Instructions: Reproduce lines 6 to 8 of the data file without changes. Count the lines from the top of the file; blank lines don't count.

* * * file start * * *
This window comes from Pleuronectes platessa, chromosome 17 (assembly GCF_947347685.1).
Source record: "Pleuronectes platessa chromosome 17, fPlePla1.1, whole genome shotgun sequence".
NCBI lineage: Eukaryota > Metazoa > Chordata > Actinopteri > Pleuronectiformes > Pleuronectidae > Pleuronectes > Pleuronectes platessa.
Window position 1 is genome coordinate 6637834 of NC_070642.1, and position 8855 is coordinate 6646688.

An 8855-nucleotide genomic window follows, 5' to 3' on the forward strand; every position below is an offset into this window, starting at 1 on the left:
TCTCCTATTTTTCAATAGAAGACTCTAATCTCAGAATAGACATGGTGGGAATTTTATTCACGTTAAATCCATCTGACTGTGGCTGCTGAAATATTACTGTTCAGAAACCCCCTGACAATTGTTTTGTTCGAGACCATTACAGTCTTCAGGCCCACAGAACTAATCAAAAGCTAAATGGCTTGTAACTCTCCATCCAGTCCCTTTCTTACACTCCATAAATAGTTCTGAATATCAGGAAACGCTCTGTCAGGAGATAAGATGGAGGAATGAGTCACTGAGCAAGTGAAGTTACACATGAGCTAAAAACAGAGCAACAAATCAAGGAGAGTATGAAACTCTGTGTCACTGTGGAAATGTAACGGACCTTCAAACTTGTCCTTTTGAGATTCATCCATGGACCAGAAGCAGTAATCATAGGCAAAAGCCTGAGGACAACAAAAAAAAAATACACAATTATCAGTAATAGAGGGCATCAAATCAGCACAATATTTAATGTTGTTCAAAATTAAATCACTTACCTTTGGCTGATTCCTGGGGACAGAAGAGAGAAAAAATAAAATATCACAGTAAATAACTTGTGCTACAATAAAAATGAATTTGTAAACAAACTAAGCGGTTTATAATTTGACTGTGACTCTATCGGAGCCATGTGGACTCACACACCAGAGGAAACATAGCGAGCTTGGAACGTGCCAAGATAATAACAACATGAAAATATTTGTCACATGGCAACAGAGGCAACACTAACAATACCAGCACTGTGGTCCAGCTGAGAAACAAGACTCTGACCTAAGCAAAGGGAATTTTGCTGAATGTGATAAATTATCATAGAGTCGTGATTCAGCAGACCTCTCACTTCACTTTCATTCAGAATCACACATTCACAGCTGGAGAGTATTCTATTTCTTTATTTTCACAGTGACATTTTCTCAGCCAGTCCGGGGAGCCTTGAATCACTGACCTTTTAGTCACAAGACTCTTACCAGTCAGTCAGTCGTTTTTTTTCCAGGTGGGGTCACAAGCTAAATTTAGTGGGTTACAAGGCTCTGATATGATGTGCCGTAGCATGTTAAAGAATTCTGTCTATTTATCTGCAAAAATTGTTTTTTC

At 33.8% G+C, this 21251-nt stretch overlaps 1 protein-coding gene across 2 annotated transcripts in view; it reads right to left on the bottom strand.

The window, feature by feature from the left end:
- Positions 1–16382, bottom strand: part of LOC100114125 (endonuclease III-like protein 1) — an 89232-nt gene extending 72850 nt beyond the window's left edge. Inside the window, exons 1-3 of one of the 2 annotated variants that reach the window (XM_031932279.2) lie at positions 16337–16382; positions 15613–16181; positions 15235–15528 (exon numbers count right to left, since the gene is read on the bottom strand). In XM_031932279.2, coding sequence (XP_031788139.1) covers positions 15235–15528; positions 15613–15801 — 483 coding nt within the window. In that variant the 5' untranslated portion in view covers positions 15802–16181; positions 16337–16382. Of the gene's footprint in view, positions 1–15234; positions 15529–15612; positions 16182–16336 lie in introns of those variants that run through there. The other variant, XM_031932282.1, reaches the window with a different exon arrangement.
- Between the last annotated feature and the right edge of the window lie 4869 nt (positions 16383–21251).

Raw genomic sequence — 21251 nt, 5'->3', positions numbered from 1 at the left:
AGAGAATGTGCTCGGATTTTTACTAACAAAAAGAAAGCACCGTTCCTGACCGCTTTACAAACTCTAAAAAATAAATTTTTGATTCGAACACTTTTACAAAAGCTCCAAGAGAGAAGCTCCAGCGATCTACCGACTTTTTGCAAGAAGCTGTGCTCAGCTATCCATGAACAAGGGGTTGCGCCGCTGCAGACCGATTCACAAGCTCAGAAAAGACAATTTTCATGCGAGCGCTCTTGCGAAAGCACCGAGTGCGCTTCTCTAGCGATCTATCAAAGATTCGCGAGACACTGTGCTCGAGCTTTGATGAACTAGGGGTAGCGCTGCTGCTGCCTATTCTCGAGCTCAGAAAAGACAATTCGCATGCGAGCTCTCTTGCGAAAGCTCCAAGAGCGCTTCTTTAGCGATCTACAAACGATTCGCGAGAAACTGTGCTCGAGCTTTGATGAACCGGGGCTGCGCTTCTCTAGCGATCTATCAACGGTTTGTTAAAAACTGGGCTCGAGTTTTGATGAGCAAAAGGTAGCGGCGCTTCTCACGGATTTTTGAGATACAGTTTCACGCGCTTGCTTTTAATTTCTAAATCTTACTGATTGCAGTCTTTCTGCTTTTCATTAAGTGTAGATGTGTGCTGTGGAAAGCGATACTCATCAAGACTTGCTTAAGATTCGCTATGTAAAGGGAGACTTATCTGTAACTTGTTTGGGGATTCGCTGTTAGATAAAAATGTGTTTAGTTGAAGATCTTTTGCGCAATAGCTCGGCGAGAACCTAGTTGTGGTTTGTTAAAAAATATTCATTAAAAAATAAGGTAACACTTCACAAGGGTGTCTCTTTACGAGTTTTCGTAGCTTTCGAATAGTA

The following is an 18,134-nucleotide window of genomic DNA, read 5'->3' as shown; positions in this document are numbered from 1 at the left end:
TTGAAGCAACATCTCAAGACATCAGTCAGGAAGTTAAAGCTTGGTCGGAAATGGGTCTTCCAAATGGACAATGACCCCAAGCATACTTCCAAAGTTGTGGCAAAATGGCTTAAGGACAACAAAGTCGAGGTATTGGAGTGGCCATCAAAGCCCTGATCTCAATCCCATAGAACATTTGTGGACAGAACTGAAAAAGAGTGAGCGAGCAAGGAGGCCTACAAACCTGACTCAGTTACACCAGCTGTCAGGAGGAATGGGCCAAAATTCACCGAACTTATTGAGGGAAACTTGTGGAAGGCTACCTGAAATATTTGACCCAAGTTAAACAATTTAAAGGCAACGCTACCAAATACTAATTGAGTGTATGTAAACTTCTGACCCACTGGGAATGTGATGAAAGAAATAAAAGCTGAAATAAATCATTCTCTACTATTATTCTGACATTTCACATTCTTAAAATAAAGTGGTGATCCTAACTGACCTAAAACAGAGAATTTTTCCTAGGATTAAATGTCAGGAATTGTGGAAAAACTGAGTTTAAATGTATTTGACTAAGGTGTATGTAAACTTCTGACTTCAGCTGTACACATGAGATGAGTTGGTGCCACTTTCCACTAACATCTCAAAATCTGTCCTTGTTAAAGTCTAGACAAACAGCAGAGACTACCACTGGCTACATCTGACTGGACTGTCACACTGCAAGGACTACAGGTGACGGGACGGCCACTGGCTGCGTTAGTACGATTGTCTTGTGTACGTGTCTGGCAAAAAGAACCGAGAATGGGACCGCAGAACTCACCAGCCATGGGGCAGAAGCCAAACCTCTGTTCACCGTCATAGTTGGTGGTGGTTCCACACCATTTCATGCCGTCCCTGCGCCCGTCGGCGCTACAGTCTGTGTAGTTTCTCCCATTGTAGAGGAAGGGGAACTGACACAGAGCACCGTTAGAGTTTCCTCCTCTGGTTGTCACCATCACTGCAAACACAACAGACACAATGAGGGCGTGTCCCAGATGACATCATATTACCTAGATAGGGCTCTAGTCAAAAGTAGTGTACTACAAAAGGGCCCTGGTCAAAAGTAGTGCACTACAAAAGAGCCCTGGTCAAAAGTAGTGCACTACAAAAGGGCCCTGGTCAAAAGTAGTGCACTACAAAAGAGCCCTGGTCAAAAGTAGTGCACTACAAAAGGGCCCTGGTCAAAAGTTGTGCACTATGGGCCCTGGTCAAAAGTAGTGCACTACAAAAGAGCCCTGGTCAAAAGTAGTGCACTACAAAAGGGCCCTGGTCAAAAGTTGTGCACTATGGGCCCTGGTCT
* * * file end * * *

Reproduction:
TCTCCTATTTTTCAATAGAAGACTCTAATCTCAGAATAGACATGGTGGGAATTTTATTCACGTTAAATCCATCTGACTGTGGCTGCTGAAATATTACTGTTCAGAAACCCCCTGACAATTGTTTTGTTCGAGACCATTACAGTCTTCAGGCCCACAGAACTAATCAAAAGCTAAATGGCTTGTAACTCTCCATCCAGTCCCTTTCTTACACTCCATAAATAGTTCTGAATATCAGGAAACGCTCTGTCAGGAGATAAGATGGAGGAATGAGTCACTGAGCAAGTGAAGTTACACATGAGCTAAAAACAGAGCAACAAATCAAGGAGAGTATGAAACTCTGTGTCACTGTGGAAATGTAACGGACCTTCAAACTTGTCCTTTTGAGATTCATCCATGGACCAGAAGCAGTAATCATAGGCAAAAGCCTGAGGACAACAAAAAAAAAATACACAATTATCAGTAATAGAGGGCATCAAATCAGCACAATATTTAATGTTGTTCAAAATTAAATCACTTACCTTTGGCTGATTCCTGGGGACAGAAGAGAGAAAAAATAAAATATCACAGTAAATAACTTGTGCTACAATAAAAATGAATTTGTAAACAAACTAAGCGGTTTATAATTTGACTGTGACTCTATCGGAGCCATGTGGACTCACACACCAGAGGAAACATAGCGAGCTTGGAACGTGCCAAGATAATAACAACATGAAAATATTTGTCACATGGCAACAGAGGCAACACTAACAATACCAGCACTGTGGTCCAGCTGAGAAACAAGACTCTGACCTAAGCAAAGGGAATTTTGCTGAATGTGATAAATTATCATAGAGTCGTGATTCAGCAGACCTCTCACTTCACTTTCATTCAGAATCACACATTCACAGCTGGAGAGTATTCTATTTCTTTATTTTCACAGTGACATTTTCTCAGCCAGTCCGGGGAGCCTTGAATCACTGACCTTTTAGTCACAAGACTCTTACCAGTCAGTCAGTCGTTTTTTTTCCAGGTGGGGTCACAAGCTAAATTTAGTGGGTTACAAGGCTCTGATATGATGTGCCGTAGCATGTTAAAGAATTCTGTCTATTTATCTGCAAAAATTGTTTTTTC

At 33.8% G+C, this 21251-nt stretch overlaps 1 protein-coding gene across 2 annotated transcripts in view; it reads right to left on the bottom strand.

The window, feature by feature from the left end: